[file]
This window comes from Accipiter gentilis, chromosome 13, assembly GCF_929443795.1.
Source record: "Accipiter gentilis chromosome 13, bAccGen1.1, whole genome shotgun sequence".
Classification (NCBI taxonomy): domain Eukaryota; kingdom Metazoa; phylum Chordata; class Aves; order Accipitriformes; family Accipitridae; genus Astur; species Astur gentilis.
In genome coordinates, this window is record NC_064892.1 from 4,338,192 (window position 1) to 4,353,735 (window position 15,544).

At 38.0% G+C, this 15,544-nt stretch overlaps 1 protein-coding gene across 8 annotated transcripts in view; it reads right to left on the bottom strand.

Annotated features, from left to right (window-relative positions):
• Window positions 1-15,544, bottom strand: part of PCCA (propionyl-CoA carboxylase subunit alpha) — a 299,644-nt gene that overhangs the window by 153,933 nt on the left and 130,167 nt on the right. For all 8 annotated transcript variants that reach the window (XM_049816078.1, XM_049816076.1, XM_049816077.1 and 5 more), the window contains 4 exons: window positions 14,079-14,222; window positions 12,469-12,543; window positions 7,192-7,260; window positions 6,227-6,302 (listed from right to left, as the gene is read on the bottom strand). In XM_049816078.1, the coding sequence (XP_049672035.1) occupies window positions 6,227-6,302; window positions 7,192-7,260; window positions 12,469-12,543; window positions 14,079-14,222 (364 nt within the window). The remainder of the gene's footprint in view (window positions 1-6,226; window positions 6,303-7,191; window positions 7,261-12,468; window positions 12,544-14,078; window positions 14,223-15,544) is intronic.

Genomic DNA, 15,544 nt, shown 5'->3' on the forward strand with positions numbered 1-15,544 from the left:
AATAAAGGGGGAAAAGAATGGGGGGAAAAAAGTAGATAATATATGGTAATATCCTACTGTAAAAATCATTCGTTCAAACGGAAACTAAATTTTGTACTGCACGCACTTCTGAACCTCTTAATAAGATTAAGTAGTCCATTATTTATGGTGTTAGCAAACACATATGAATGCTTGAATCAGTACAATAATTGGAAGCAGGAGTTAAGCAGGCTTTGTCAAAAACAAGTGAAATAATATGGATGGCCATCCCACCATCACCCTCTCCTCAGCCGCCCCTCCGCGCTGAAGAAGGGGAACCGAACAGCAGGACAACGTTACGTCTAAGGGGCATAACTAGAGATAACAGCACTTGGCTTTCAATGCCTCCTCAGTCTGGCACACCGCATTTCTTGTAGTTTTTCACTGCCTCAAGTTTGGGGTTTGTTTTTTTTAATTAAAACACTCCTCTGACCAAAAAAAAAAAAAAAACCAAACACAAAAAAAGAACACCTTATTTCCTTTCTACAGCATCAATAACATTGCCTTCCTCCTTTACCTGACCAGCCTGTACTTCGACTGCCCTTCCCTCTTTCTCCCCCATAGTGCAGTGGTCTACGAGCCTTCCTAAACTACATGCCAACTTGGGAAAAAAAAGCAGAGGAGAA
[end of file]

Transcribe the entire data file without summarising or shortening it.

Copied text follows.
This window comes from Accipiter gentilis, chromosome 13, assembly GCF_929443795.1.
Source record: "Accipiter gentilis chromosome 13, bAccGen1.1, whole genome shotgun sequence".
Classification (NCBI taxonomy): domain Eukaryota; kingdom Metazoa; phylum Chordata; class Aves; order Accipitriformes; family Accipitridae; genus Astur; species Astur gentilis.
In genome coordinates, this window is record NC_064892.1 from 4,338,192 (window position 1) to 4,353,735 (window position 15,544).

At 38.0% G+C, this 15,544-nt stretch overlaps 1 protein-coding gene across 8 annotated transcripts in view; it reads right to left on the bottom strand.

Annotated features, from left to right (window-relative positions):
• Window positions 1-15,544, bottom strand: part of PCCA (propionyl-CoA carboxylase subunit alpha) — a 299,644-nt gene that overhangs the window by 153,933 nt on the left and 130,167 nt on the right. For all 8 annotated transcript variants that reach the window (XM_049816078.1, XM_049816076.1, XM_049816077.1 and 5 more), the window contains 4 exons: window positions 14,079-14,222; window positions 12,469-12,543; window positions 7,192-7,260; window positions 6,227-6,302 (listed from right to left, as the gene is read on the bottom strand). In XM_049816078.1, the coding sequence (XP_049672035.1) occupies window positions 6,227-6,302; window positions 7,192-7,260; window positions 12,469-12,543; window positions 14,079-14,222 (364 nt within the window). The remainder of the gene's footprint in view (window positions 1-6,226; window positions 6,303-7,191; window positions 7,261-12,468; window positions 12,544-14,078; window positions 14,223-15,544) is intronic.

Genomic DNA, 15,544 nt, shown 5'->3' on the forward strand with positions numbered 1-15,544 from the left:
AATAAAGGGGGAAAAGAATGGGGGGAAAAAAGTAGATAATATATGGTAATATCCTACTGTAAAAATCATTCGTTCAAACGGAAACTAAATTTTGTACTGCACGCACTTCTGAACCTCTTAATAAGATTAAGTAGTCCATTATTTATGGTGTTAGCAAACACATATGAATGCTTGAATCAGTACAATAATTGGAAGCAGGAGTTAAGCAGGCTTTGTCAAAAACAAGTGAAATAATATGGATGGCCATCCCACCATCACCCTCTCCTCAGCCGCCCCTCCGCGCTGAAGAAGGGGAACCGAACAGCAGGACAACGTTACGTCTAAGGGGCATAACTAGAGATAACAGCACTTGGCTTTCAATGCCTCCTCAGTCTGGCACACCGCATTTCTTGTAGTTTTTCACTGCCTCAAGTTTGGGGTTTGTTTTTTTTAATTAAAACACTCCTCTGACCAAAAAAAAAAAAAAAACCAAACACAAAAAAAGAACACCTTATTTCCTTTCTACAGCATCAATAACATTGCCTTCCTCCTTTACCTGACCAGCCTGTACTTCGACTGCCCTTCCCTCTTTCTCCCCCATAGTGCAGTGGTCTACGAGCCTTCCTAAACTACATGCCAACTTGGGAAAAAAAAGCAGAGGAGAA